If there is one thing I would share with a new twin mom, or any other mom for that matter, it would be: “You will have too many baby clothes.”
Not to sound ungrateful, because I am exceptionally grateful: but when we had our baby shower, I was marginally disappointed that we didn’t get loads of clothes (we did get a ton of nappies – which we only recently finished and I am now ever so appreciative that we received more nappies and fewer clothes).
At the beginning of our twin journey, I was working on two very inaccurate assumptions: firstly that twins would need double the clothing that a singleton would need and secondly we would need loads of clothing, because babies get messy.
After the shower, I immediately bustled off to Ackermans and bought a ton of baby clothes. I love buying baby clothes – so Jon has to generally keep me out of places that sell them (I spend far too much).
My boys started out in preemie or tiny baby gear, which basically lasted about two weeks. Buying new-born, or 0-3 month sized clothing in bulk was a mistake, because the babies went through these sizes like Jennifer Aniston does boyfriends. I just blinked and we needed to buy the next size up.
Fortunately the pace slowed a little by the time we hit the 3-6 month range, but it didn’t stop altogether and we suddenly need the 6-12 month outfits.
Needless to say, all the baby clothes I had for the boys meant that we could keep nothing else in their room – we were practically swimming in the cutest baby gear.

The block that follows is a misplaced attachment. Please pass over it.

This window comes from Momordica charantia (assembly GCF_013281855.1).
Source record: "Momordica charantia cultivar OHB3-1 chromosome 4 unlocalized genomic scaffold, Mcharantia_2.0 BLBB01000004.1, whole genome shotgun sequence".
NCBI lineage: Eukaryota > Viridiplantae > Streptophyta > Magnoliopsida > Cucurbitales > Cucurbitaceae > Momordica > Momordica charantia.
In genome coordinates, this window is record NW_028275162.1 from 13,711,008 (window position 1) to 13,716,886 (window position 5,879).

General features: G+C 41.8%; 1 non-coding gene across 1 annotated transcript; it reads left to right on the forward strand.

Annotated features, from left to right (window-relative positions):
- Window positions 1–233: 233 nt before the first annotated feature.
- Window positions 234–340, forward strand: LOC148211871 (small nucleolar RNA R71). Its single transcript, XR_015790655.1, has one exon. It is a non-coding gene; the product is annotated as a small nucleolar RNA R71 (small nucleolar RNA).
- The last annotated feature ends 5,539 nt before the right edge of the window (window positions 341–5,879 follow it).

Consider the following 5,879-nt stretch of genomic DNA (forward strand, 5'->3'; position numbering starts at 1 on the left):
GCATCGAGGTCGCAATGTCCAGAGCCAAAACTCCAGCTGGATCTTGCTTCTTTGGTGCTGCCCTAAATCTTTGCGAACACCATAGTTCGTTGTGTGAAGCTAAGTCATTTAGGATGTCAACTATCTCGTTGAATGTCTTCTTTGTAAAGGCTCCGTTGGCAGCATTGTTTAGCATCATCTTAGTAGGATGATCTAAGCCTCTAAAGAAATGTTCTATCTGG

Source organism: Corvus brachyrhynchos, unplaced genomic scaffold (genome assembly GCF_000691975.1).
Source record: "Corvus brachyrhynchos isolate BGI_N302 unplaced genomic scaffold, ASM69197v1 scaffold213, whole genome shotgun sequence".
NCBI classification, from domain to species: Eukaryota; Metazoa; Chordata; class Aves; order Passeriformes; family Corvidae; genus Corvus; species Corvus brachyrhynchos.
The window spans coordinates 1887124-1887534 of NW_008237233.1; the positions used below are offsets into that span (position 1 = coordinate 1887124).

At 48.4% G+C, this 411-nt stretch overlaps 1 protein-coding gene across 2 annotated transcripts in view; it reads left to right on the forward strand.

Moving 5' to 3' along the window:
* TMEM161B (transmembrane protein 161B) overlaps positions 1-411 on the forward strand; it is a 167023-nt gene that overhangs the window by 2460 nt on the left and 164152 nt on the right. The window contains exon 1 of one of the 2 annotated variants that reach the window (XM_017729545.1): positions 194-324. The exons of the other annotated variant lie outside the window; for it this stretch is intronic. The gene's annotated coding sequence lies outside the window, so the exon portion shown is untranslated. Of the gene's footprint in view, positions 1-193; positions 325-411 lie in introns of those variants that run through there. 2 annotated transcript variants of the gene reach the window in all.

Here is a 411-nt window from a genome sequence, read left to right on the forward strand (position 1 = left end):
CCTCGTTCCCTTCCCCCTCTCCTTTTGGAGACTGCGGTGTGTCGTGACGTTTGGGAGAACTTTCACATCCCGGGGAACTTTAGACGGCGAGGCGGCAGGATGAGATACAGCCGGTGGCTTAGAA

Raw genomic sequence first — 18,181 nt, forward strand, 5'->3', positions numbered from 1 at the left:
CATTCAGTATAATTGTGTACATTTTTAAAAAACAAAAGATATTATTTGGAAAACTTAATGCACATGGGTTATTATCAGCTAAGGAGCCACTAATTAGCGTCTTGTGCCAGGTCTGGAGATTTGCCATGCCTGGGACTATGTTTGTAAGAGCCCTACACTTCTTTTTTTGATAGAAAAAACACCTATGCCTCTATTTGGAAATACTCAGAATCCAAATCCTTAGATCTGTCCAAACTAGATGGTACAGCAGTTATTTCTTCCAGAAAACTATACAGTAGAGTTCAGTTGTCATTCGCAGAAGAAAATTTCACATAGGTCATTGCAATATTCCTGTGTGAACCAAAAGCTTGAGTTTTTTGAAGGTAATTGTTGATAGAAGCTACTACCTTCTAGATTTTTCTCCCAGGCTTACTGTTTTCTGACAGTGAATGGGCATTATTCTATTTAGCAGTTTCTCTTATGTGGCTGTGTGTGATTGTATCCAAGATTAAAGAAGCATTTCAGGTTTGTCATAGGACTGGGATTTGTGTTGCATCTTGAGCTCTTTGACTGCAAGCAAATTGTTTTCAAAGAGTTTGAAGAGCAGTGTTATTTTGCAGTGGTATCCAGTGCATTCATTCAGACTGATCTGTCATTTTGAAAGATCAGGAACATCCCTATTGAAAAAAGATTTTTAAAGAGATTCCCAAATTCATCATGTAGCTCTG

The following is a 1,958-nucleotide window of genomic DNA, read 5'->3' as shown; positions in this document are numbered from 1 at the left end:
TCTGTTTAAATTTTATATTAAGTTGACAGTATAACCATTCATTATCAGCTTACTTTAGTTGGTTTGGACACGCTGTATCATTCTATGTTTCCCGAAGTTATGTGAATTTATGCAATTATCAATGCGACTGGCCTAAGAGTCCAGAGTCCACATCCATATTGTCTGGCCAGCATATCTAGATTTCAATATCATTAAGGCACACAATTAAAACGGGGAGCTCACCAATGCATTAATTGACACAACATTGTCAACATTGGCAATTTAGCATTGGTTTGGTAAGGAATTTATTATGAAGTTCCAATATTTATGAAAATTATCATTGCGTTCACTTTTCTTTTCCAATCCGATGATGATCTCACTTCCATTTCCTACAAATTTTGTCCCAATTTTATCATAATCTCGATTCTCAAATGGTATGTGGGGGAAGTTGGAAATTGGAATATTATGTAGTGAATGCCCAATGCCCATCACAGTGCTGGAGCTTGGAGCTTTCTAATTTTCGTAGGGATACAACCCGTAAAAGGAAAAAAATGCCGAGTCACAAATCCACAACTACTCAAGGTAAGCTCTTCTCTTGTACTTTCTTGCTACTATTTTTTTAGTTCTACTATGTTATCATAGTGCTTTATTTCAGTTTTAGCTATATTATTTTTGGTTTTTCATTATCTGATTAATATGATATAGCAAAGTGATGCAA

After several weeks of my hubby nagging, I finally got around to sorting out what they still fit into and what they don’t. I packed up two black bags of items that they no longer fit into and they have been given to a friend who is expecting a baby boy any time now. I must admit, it was really hard to put some items into that bag, and the outfits that we brought the boys home in I stashed for posterity’s sake. But for most of the items I shed a quiet tear and stuffed it in the bag.
I was astounded to find that at least 30% of the clothing we had for the boys still had tags on – never been worn.
My two assumptions about how many outfits we needed for the boy obliterated in the half an hour it took me to sort the clothes.
Firstly, if you are as lucky as we are to have a full time nanny that takes responsibility for all the baby stuff, you don’t need nearly as many outfits as you think you do, especially if washing gets done every other day.
Many twin moms I know have helpers, or do washing regularly as we do – probably more so than moms with singletons. So you effectively need the same or maybe a few more items of clothing as a singleton baby would wear. I guess if you don’t have the luxury of a helper, you made need a few more items to save you washing time, but I can assure you, you have far more than you need.
The second assumption I made was partially true. Babies do get messy, but between new-born and the 8 months my boys are now, not messy enough to warrant a complete outfit change during the middle of the day. And lets face it, if mom can wonder around shops with pumpkin on her shirt, then the boys can live with the tiny blob of pears that got past the bib until bath time.
Jon and I have decided that we are going to keep the boy’s wardrobe down to a minimum (there go my baby shopping sprees) to prevent a repeat of finding unworn outfits three months from now.
Whether or not I manage to keep my debit card in my pocket the next time I wonder through Woollies remains to be seen, but the principle stands.